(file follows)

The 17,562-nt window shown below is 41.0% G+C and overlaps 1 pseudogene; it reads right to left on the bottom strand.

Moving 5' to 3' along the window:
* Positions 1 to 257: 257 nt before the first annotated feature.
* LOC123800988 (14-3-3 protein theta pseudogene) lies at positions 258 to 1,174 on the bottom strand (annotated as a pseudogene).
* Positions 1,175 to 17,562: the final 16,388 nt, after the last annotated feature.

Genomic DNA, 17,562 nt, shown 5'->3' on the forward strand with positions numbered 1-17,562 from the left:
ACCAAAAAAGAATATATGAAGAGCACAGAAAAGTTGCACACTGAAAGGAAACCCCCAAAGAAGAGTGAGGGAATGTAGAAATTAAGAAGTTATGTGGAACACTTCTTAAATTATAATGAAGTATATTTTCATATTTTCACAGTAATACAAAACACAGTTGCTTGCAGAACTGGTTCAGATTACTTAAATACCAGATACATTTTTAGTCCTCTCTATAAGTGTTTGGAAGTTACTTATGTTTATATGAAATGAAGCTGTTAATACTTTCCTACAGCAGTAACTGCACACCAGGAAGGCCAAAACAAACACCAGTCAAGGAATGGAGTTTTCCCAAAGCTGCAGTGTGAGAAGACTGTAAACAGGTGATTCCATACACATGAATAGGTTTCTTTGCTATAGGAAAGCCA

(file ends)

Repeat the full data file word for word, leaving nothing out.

The 17,562-nt window shown below is 41.0% G+C and overlaps 1 pseudogene; it reads right to left on the bottom strand.

Moving 5' to 3' along the window:
* Positions 1 to 257: 257 nt before the first annotated feature.
* LOC123800988 (14-3-3 protein theta pseudogene) lies at positions 258 to 1,174 on the bottom strand (annotated as a pseudogene).
* Positions 1,175 to 17,562: the final 16,388 nt, after the last annotated feature.

Genomic DNA, 17,562 nt, shown 5'->3' on the forward strand with positions numbered 1-17,562 from the left:
ACCAAAAAAGAATATATGAAGAGCACAGAAAAGTTGCACACTGAAAGGAAACCCCCAAAGAAGAGTGAGGGAATGTAGAAATTAAGAAGTTATGTGGAACACTTCTTAAATTATAATGAAGTATATTTTCATATTTTCACAGTAATACAAAACACAGTTGCTTGCAGAACTGGTTCAGATTACTTAAATACCAGATACATTTTTAGTCCTCTCTATAAGTGTTTGGAAGTTACTTATGTTTATATGAAATGAAGCTGTTAATACTTTCCTACAGCAGTAACTGCACACCAGGAAGGCCAAAACAAACACCAGTCAAGGAATGGAGTTTTCCCAAAGCTGCAGTGTGAGAAGACTGTAAACAGGTGATTCCATACACATGAATAGGTTTCTTTGCTATAGGAAAGCCA